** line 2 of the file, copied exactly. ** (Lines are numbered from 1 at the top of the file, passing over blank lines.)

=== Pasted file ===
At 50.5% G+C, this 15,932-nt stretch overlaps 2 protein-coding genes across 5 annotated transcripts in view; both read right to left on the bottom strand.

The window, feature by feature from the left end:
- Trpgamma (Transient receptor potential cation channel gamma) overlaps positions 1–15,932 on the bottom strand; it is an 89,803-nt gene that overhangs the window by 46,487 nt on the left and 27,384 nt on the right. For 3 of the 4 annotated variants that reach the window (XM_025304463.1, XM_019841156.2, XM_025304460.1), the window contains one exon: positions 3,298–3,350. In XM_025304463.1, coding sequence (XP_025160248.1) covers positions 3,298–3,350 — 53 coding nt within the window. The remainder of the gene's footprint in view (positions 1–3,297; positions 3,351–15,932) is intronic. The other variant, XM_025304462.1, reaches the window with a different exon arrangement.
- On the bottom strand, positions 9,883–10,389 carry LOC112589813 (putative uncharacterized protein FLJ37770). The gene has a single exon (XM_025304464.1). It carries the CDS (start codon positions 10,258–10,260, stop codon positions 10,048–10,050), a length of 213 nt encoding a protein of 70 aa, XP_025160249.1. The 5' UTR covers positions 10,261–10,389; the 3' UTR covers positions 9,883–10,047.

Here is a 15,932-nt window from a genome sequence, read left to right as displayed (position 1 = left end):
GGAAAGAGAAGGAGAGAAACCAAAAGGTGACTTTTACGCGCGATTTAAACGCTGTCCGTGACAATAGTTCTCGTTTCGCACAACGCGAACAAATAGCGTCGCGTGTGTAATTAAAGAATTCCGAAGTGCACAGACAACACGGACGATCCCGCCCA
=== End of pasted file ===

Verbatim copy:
The window, feature by feature from the left end: